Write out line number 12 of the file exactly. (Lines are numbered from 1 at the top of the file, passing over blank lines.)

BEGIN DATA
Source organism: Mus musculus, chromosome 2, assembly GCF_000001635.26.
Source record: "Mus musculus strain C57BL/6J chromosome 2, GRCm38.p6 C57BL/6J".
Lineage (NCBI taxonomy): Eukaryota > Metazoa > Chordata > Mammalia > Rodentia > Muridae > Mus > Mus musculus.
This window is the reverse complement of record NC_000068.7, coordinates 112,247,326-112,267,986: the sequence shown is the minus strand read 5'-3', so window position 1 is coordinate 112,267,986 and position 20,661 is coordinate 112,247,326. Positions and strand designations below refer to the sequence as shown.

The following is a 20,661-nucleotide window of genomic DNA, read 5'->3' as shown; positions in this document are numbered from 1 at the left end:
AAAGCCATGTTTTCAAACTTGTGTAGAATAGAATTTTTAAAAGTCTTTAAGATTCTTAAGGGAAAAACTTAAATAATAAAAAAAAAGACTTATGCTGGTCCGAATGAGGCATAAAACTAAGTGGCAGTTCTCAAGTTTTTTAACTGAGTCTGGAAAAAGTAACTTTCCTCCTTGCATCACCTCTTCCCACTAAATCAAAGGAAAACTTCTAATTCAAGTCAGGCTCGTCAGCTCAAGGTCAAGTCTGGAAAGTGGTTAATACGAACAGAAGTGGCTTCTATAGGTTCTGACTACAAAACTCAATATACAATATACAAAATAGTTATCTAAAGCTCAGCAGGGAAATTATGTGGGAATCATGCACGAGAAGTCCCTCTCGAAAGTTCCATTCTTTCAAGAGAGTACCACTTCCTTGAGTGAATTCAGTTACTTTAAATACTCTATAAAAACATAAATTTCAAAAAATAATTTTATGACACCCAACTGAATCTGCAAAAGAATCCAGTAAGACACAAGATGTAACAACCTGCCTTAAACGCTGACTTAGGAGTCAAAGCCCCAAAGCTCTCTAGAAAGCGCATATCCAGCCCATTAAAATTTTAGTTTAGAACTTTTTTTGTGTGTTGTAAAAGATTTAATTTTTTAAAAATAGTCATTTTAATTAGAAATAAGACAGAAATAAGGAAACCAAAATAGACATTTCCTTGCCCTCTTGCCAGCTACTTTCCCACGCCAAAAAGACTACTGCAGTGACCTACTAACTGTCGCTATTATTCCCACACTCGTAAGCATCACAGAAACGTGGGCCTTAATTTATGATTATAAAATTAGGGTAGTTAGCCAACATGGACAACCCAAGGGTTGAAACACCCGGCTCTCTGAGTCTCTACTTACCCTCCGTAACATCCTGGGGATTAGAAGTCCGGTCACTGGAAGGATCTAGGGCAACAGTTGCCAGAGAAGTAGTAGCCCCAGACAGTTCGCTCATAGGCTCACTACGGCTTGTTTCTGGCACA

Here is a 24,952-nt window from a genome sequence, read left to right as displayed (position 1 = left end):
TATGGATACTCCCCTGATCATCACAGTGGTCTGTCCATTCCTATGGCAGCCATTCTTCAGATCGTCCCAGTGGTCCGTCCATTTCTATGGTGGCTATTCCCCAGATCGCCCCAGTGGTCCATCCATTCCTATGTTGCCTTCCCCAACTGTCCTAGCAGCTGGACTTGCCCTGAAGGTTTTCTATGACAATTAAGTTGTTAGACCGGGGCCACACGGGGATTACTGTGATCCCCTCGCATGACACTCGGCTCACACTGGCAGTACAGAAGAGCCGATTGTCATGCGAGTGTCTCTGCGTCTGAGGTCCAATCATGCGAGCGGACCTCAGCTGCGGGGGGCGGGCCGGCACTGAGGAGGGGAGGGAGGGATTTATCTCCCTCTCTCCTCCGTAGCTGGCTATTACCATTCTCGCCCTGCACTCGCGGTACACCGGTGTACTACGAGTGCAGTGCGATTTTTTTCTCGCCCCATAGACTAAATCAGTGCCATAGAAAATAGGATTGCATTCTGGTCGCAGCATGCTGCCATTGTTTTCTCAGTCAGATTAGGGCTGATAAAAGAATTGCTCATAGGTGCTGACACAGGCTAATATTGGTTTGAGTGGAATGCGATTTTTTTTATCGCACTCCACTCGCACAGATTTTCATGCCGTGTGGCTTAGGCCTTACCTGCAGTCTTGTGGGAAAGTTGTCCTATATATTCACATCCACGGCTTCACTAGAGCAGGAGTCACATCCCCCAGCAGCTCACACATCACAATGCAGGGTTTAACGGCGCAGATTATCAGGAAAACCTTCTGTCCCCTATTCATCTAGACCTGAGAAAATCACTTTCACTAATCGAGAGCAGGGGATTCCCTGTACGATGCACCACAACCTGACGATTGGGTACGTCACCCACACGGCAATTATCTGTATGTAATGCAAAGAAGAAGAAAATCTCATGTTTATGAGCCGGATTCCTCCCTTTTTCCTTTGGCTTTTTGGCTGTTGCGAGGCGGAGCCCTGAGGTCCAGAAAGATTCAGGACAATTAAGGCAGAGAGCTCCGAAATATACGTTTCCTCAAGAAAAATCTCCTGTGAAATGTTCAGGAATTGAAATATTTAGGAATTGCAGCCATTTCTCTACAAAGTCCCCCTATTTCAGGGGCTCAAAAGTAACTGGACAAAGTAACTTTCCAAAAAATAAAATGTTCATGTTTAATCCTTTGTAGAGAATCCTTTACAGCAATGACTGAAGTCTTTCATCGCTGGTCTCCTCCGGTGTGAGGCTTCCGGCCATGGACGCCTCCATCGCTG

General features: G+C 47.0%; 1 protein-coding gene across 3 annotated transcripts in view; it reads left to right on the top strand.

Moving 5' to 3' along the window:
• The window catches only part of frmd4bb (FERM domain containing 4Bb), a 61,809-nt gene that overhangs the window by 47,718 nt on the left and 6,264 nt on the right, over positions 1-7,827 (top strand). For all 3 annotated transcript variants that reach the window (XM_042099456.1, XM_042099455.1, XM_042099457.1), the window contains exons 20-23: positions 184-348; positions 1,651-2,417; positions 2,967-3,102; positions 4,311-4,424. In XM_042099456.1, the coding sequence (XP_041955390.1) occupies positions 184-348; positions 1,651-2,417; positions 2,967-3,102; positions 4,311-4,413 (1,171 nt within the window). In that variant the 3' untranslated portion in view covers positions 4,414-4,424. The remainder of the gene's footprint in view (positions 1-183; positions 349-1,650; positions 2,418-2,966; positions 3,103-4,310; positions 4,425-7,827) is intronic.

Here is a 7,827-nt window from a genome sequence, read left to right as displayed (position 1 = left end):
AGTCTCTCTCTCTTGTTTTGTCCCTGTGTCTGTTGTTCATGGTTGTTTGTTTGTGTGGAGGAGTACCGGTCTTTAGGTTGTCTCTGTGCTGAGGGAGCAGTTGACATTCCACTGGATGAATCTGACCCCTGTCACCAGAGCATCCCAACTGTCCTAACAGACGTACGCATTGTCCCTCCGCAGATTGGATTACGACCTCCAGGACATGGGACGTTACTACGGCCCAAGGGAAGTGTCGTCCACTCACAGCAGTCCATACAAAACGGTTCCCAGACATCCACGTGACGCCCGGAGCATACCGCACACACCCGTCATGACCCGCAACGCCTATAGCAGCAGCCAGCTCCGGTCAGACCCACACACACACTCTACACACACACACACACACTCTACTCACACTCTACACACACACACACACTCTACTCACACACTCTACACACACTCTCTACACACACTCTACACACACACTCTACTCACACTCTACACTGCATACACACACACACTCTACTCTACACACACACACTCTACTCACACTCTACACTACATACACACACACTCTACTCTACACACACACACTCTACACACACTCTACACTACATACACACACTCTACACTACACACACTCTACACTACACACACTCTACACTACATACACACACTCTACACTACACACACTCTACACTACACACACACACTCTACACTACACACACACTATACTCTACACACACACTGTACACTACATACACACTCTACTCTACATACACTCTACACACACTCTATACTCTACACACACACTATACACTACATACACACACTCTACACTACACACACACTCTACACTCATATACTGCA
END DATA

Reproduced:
Here is a 7,827-nt window from a genome sequence, read left to right as displayed (position 1 = left end):